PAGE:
Deuda estudiantil: plan Biden
Febrero 12, 2023


The Politics of Student Loan Debt

I am sure most of my readers are aware of the Biden Administration’s plans to forgive student loans. However, what may have gone under the radar is the way the current administration is staking a lot of money on an attempt to re-build the country’s student loan system.

The basics are this: the Democrats want to make student aid repayment easier in three ways. The first is by raising the repayment threshold – that is, the income level at which students must repay student debt from 150% of the official poverty line to 225% of the line (very roughly, from a bit over $20,000 US to a bit over $30,000 US, which is about where our repayment threshold is). The second is that they also wish to reduce the maximum rate of repayment above that level from 10% to 5% (for undergraduate loans, at least; graduate loans would stay at 10%). The third is that for anyone under the threshold, government will pay the interest so that loans will not face accumulating interest (Canada has been doing this for 40 years, and it’s a major reason our loan system works so well). And, for those loans under $22,000, forgiveness will kick in earlier than the current 20-year mark, bottoming out at just 10 years for those with debt of $12,000 or less (which would include a very substantial fraction of those earning associates’ degrees).

Now, the basic upshot of all these changes is that by design most students will not pay back their student loans in full. Just do the math. Someone with a $60,000 income will only be required to $1,500/year in student loans, or $125 per month. That would be enough to repay a loan of $19,000 over 20 years, but for something close to the median loan – say $30,000 – it would leave at least a third to be forgiven at the end of 20 years. That’s pretty generous! In fact, according to an analysis done by a group of authors at the Urban Institute in Washington, only 11% of borrowers with typical debt levels at the associates level and 22% of those at the bachelor’s level would be expected to pay off their loans in full; meanwhile 38% and 20% of those with typical debt levels, respectively, would pay nothing at all.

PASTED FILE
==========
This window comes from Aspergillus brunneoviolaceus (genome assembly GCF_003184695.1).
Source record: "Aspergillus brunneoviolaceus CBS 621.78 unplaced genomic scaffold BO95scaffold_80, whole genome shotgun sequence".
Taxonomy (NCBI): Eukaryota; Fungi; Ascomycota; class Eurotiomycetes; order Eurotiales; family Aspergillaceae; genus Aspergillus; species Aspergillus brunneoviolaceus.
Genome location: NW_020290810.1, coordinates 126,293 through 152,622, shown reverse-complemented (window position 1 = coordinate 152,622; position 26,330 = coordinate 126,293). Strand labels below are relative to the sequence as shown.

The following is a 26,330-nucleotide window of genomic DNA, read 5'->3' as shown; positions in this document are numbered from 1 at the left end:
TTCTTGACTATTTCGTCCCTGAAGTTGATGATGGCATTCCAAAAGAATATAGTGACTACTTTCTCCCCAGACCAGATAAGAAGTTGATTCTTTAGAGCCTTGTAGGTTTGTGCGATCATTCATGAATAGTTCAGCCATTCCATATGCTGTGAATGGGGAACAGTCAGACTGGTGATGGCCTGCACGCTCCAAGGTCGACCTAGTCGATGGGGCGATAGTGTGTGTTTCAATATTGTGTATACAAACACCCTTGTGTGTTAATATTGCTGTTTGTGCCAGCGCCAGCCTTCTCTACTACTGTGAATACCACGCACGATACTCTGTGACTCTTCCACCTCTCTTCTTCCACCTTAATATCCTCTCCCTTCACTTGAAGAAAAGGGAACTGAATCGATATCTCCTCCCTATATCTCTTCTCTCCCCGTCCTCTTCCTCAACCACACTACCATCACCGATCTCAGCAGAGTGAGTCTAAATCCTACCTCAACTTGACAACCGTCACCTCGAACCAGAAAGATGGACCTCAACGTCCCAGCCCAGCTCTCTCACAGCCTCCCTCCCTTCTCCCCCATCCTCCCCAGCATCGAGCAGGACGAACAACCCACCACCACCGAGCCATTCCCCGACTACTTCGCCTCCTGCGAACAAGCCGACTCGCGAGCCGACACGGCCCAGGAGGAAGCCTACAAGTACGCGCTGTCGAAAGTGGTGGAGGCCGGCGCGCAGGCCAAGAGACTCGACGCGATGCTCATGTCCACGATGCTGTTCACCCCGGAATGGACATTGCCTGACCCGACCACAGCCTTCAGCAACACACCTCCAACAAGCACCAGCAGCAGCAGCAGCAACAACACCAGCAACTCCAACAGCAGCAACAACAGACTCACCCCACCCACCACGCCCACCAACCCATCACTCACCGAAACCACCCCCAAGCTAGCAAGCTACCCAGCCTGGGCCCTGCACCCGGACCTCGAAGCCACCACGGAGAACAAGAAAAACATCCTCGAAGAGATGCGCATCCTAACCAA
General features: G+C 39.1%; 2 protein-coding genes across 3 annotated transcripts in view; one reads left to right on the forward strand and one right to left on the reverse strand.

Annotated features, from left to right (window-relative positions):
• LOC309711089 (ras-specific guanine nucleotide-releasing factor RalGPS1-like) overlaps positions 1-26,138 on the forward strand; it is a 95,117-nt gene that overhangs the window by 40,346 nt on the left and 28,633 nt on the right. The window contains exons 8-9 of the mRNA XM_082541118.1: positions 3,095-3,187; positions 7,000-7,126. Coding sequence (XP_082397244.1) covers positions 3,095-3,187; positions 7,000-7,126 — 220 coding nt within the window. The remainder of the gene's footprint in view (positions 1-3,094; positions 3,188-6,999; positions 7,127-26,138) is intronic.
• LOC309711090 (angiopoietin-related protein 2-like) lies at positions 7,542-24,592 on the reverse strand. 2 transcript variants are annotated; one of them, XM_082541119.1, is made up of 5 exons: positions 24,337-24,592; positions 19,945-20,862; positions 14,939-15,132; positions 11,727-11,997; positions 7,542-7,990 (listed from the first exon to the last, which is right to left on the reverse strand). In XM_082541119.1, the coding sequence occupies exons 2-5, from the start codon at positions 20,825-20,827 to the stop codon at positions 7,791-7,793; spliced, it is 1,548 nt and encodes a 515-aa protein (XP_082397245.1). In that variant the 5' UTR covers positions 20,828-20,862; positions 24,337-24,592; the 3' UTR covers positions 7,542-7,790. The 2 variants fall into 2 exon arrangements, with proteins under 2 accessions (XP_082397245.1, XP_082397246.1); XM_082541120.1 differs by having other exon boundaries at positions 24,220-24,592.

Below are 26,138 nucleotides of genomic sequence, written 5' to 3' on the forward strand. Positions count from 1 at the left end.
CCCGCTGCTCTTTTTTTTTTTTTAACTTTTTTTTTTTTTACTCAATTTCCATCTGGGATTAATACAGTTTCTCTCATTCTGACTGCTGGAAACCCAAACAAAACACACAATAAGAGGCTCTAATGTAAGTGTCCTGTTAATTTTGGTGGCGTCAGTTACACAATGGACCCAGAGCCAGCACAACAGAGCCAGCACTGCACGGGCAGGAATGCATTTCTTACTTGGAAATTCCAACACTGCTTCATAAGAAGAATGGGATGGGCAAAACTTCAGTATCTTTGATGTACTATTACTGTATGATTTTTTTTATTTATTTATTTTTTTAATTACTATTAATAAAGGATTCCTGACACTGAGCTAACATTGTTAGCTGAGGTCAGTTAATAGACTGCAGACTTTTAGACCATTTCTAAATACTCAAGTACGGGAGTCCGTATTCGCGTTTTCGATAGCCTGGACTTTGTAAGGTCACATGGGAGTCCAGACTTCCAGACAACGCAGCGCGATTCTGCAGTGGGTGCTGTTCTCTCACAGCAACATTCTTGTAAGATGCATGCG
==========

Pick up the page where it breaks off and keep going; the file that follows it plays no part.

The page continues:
The political logic here is clear. If you can’t get budgetary approval to increase Pell grants, use executive authority to alter the terms of the loans so that they become something close to a grant, at least for a large number of student borrowers. The nominal debt exists, but in practice borrowers will enjoy low capped monthly payments and generous forgiveness so that in fact there won’t often be a link between what is owed and what is paid.  Political winner, right?

Not so fast. There is another country that dreamed up a plan something like this: high fees, high debt, but generous loan thresholds and forgiveness such that – at one point (rules have changed a bit since) – well over 70% of total debt was expected to be forgiven (it’s now around 50%). And that is the United Kingdom. The UK’s loan repayment threshold and repayment rate are a little bit higher than the US, but in broad outline the proposed US program is almost indistinguishable from the one the UK has been running since 2012.

Dear reader: would it surprise you to learn that the UK loan system is not in the least bit popular? That despite its clever design in which the poorest graduates pay nothing or very little, everyone focuses on the size of their initial debt (roughly £45,000 or C$76,000 at PPP) and not the generosity of the repayment exemption?

In short: the Biden plan will, without a doubt, make life easier for students, though at significant cost (the Biden administration makes it out to be $138 billion over ten years, which is roughly as much as combined Canadian provincial expenditures on universities and colleges over the past ten years).

But will it make Democrats popular? Probably not. The policy instincts at work are correct it, but the comms problems are likely to overwhelm it.


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